Australian Supercharged 5.0 Miami V8 Details

Australia’s go-fast performance skunk-works Ford Performance Vehicles is readying the launch of their own versions of the new 5.0 Coyote V8 that has been tearing up streets under the hood of the 2011 Mustang GT.  Going on sale late in October down under,  FPV Australian Falcon GS and GT models will have supercharged versions of the new 5.0 liter engines codenamed as “Miami”. Called the Boss 315 and Boss 335 for their Kw output, they produce 422hp (315Kw) and 449hp (225 Kw).

The first thing you might say is why is the power so low with a supercharger, given that naturally aspirated versions of the 5.0 liter engine produce 412hp and 440hp right here in America? That’s a good question. The reason is because to meet Euro IV emissions regulations with tight Co2 measurements a different approach had to be taken. Additionally, Australia is a much harsher environment for cars and engines need a stronger balance of durability and longevity than those for the States.

Keep in mind that the new supercharged Miami 5.0 replaces the 5.4 liter naturally aspirated DOHC Boss 315 V8, an engine related to that which powered the 2000 Cobra R Mustang. Both versions of the new 5.0 for Australia more powerful, more fuel efficient and cleaner than the naturally aspirated 5.4.

The supercharger system and calibration was developed in Australia by Prodrive in program costing some  $40 million Australian. “The new supercharged V8 engine program represents FPV’s biggest-ever investment in the Australian market, and has been the most extensive and exhaustive development program we’ve ever undertaken,” Prodrive Asia-Pacific Managing Director Bryan Mears said today.

Boost pressure is a lower than average 5 lbs and a lower compression ratio of 9.25:1 is used instead of the American naturally aspirated Coyote’s 11:1. Both measures serve to provide the durability and longevity needed for life in the Australian continent.


The new supercharged Miami 5.0 engine is 103 lbs lighter and more compact than the outgoing  5.4 liter Boss 315 (420hp) engine. The Australian 5.0 engines are assembled down under with components imported from the States as well as locally sourced parts. Internal components such as the pistons, rods, and camshaft profiles are unique the the Australian Miami 5.0. Additionally, the Harrop-Eaton supercharger system, accessory drive and exhaust manifolds are made in Australia.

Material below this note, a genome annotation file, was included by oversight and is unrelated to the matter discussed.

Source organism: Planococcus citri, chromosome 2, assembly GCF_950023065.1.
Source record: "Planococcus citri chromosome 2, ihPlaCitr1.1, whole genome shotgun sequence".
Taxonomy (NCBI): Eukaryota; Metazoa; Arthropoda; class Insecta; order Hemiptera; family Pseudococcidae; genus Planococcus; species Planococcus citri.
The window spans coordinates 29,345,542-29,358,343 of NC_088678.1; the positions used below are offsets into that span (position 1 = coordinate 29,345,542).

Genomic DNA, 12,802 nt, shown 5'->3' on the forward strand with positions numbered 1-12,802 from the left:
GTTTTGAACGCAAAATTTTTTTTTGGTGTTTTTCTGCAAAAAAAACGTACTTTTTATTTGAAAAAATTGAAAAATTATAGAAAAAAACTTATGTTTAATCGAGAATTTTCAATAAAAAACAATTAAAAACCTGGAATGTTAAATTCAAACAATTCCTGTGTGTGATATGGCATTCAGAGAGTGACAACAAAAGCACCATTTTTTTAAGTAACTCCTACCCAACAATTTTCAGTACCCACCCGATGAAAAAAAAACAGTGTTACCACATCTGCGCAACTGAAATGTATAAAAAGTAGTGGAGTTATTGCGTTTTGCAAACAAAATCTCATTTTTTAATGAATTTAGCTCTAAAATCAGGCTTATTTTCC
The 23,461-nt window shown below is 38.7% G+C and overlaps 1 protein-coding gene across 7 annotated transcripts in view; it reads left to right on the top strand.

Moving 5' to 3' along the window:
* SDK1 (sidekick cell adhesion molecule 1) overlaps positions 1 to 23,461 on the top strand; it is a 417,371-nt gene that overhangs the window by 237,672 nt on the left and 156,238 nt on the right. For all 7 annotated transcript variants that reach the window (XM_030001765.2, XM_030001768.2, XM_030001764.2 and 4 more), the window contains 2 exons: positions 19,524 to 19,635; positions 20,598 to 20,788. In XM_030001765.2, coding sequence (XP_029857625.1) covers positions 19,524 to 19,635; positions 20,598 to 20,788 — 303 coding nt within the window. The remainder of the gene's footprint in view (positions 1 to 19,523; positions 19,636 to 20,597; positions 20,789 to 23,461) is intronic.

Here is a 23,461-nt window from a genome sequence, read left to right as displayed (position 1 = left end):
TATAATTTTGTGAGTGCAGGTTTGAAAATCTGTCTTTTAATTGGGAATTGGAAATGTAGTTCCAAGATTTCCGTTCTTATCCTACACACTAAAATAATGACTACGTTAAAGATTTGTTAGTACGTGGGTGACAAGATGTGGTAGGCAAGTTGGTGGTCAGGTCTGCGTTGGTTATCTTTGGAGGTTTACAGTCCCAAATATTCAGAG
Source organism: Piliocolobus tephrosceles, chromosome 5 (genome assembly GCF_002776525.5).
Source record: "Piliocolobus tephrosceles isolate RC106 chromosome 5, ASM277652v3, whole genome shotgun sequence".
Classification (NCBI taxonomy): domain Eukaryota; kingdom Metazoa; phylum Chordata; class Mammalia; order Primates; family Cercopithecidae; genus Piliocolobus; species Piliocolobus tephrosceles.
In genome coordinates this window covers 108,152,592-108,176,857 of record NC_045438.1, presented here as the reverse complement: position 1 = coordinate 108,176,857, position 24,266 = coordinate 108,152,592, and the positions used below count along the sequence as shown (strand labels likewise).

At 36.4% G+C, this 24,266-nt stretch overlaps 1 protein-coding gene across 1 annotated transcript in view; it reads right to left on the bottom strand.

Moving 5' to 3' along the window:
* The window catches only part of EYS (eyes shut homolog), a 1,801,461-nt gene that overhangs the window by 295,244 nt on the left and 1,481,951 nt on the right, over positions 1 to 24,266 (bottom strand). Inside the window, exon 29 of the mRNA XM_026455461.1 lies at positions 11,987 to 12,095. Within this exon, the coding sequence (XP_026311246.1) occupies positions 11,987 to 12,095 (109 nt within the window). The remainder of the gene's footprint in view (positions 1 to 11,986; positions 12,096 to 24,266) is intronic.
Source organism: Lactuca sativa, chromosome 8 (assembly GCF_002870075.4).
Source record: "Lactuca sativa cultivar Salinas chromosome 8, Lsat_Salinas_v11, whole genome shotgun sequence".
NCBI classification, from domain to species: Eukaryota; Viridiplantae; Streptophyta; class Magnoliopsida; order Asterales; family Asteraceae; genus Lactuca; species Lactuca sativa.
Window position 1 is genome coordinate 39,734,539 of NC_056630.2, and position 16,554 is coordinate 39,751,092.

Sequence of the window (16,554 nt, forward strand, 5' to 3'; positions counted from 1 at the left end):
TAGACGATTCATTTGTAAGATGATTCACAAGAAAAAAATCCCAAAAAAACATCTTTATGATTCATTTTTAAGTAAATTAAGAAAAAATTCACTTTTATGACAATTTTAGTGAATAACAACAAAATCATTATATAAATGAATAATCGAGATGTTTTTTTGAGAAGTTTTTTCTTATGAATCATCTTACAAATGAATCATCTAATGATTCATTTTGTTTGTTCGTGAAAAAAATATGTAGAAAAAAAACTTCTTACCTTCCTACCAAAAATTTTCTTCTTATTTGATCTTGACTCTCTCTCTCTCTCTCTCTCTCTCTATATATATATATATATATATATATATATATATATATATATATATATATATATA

“It’s important to emphasize just how Australian these engines are,” Bryan Mears said. “Although the basis of the engine is imported, all the components utilized in the supercharged configuration are locally sourced, and the engines are completely hand-made by the team at FPV in Melbourne.”

FPV says it began its development of the new GS and GT engines in 2007, initially with a 5.4 liter XR8 ‘mule’ engine fitted with a supercharger and custom manifolds. This was used for cooling system development and initial engine calibration strategy development before the first of three levels of prototypes were built around the 5.0 liter Coyote Mustang engine.

Each of these prototypes advanced development of the engine, at first with hand-made components to experiment with various configurations  until a final specification was locked in. Engine power levels, torque curves and emission outputs were all refined throughout this process.

“One aspect of the program that was very important to us was the aural output of the engine … it is at the heart of the FPV brand that the engine sounds right as well as means business, so we put enormous effort into that,” Bryan Mears confirmed.

Whether the Australian supercharged 5.0 will be able to be tweaked to achieve the 500-550hp that aftermarket solutions are seeing in the States is unknown at this time. But because of its inherently lower native compression ratio it will require different approaches.

About the author

Sam Haymart

Publisher and editor of Steed Publications news outlets including this one, ActivityVehicle.com, Motoring2.com, and others. He is host at TestDriven.TV and has been an auto journalist since 1994.